Abstract

Abstract:

Understood within the context of the early modern religious meanings of libertinism and read within the framework of John Donne's other writings, his early libertine amatory poems have religious significance and an important place in Donne's lifelong concern with religion. His libertine poems defined problems of religious freedom—the difficulty of faith, skepticism about religious institutions and dogma, the search for true religion—that would trouble Donne throughout his life, even as his situation and the English church changed. The essay changes how we read these libertine poems. It also contributes to the ongoing debate about "Donne's religion," showing Donne's consistent preference for liberty and an expansive love, and a remarkable symmetry between the early libertine poetry and his later anti-Calvinist, theologically Arminian stance which emphasized free will, liberty, and God's expansive love.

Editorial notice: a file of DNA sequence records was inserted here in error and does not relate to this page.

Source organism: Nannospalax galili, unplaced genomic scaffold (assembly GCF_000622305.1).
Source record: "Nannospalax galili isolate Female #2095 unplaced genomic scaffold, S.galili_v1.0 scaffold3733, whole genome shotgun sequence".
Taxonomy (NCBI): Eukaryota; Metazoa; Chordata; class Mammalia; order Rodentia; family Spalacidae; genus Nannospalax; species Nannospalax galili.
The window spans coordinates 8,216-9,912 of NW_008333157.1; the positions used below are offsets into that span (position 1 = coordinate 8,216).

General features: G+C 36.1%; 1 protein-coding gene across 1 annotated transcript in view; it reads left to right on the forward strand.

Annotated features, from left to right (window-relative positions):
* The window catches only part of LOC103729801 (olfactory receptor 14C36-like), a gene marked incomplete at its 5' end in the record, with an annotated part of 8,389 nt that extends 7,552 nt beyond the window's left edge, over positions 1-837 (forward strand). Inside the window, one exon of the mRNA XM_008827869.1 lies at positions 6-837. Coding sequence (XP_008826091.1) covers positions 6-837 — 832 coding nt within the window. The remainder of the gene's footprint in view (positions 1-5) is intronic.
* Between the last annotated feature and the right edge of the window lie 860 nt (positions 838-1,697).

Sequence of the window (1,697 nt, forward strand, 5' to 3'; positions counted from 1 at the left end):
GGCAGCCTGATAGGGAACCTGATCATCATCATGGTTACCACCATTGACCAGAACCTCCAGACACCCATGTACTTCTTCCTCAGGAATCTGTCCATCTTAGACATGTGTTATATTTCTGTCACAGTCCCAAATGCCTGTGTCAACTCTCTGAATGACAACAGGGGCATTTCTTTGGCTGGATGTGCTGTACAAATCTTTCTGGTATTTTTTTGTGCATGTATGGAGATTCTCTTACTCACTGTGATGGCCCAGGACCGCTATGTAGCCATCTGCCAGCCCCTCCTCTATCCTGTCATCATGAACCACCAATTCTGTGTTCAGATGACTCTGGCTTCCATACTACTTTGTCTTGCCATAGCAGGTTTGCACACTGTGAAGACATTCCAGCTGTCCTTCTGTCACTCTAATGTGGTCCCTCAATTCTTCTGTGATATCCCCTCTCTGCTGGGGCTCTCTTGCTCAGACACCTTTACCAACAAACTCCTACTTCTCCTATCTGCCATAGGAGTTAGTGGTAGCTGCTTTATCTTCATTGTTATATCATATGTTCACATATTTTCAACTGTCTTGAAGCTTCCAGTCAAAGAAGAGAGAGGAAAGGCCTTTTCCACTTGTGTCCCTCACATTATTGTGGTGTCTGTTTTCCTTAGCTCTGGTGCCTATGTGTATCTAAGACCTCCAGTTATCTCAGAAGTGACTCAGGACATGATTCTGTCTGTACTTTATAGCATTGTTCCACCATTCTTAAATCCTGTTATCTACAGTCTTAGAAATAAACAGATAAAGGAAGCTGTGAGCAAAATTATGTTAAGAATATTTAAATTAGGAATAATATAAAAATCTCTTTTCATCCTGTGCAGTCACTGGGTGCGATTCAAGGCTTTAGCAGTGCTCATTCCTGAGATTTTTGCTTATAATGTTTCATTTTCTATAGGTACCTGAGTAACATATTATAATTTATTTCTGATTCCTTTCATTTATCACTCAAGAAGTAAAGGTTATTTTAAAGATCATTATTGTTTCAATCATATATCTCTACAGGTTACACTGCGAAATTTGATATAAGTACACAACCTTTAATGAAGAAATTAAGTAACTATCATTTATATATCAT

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Additional Information

ISSN
1543-0383
Print ISSN
0039-3738
Pages
pp. 561-590
Launched on MUSE
2017-07-14
Open Access
No
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